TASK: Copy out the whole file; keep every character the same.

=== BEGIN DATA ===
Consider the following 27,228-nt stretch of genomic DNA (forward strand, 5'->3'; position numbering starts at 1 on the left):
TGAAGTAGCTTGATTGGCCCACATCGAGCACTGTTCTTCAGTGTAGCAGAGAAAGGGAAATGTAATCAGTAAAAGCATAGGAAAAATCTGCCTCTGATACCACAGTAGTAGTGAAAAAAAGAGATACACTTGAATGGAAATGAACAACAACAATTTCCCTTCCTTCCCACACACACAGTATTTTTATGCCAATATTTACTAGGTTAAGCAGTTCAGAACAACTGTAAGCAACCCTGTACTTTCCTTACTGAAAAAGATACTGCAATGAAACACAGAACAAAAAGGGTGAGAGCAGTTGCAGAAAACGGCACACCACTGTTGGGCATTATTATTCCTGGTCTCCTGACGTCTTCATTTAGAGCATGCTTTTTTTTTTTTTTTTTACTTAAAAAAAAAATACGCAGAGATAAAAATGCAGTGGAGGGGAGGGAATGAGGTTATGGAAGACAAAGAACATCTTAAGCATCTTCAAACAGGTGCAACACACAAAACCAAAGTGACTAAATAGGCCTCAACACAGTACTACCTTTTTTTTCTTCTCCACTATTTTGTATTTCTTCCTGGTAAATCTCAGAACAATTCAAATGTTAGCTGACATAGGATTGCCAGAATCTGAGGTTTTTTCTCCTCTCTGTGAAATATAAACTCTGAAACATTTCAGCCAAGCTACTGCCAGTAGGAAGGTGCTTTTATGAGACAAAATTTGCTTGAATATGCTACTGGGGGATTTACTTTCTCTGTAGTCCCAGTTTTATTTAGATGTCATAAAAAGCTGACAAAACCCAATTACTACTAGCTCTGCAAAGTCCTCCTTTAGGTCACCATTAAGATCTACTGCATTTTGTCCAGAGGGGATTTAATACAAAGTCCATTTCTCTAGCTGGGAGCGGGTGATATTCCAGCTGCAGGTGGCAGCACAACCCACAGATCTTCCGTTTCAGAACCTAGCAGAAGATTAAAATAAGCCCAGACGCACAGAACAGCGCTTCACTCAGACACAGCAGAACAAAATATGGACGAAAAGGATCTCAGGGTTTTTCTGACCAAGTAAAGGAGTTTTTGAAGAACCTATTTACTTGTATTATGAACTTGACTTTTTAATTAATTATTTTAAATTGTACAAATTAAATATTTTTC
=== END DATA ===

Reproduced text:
Consider the following 27,228-nt stretch of genomic DNA (forward strand, 5'->3'; position numbering starts at 1 on the left):
TGAAGTAGCTTGATTGGCCCACATCGAGCACTGTTCTTCAGTGTAGCAGAGAAAGGGAAATGTAATCAGTAAAAGCATAGGAAAAATCTGCCTCTGATACCACAGTAGTAGTGAAAAAAAGAGATACACTTGAATGGAAATGAACAACAACAATTTCCCTTCCTTCCCACACACACAGTATTTTTATGCCAATATTTACTAGGTTAAGCAGTTCAGAACAACTGTAAGCAACCCTGTACTTTCCTTACTGAAAAAGATACTGCAATGAAACACAGAACAAAAAGGGTGAGAGCAGTTGCAGAAAACGGCACACCACTGTTGGGCATTATTATTCCTGGTCTCCTGACGTCTTCATTTAGAGCATGCTTTTTTTTTTTTTTTTTACTTAAAAAAAAAATACGCAGAGATAAAAATGCAGTGGAGGGGAGGGAATGAGGTTATGGAAGACAAAGAACATCTTAAGCATCTTCAAACAGGTGCAACACACAAAACCAAAGTGACTAAATAGGCCTCAACACAGTACTACCTTTTTTTTCTTCTCCACTATTTTGTATTTCTTCCTGGTAAATCTCAGAACAATTCAAATGTTAGCTGACATAGGATTGCCAGAATCTGAGGTTTTTTCTCCTCTCTGTGAAATATAAACTCTGAAACATTTCAGCCAAGCTACTGCCAGTAGGAAGGTGCTTTTATGAGACAAAATTTGCTTGAATATGCTACTGGGGGATTTACTTTCTCTGTAGTCCCAGTTTTATTTAGATGTCATAAAAAGCTGACAAAACCCAATTACTACTAGCTCTGCAAAGTCCTCCTTTAGGTCACCATTAAGATCTACTGCATTTTGTCCAGAGGGGATTTAATACAAAGTCCATTTCTCTAGCTGGGAGCGGGTGATATTCCAGCTGCAGGTGGCAGCACAACCCACAGATCTTCCGTTTCAGAACCTAGCAGAAGATTAAAATAAGCCCAGACGCACAGAACAGCGCTTCACTCAGACACAGCAGAACAAAATATGGACGAAAAGGATCTCAGGGTTTTTCTGACCAAGTAAAGGAGTTTTTGAAGAACCTATTTACTTGTATTATGAACTTGACTTTTTAATTAATTATTTTAAATTGTACAAATTAAATATTTTTC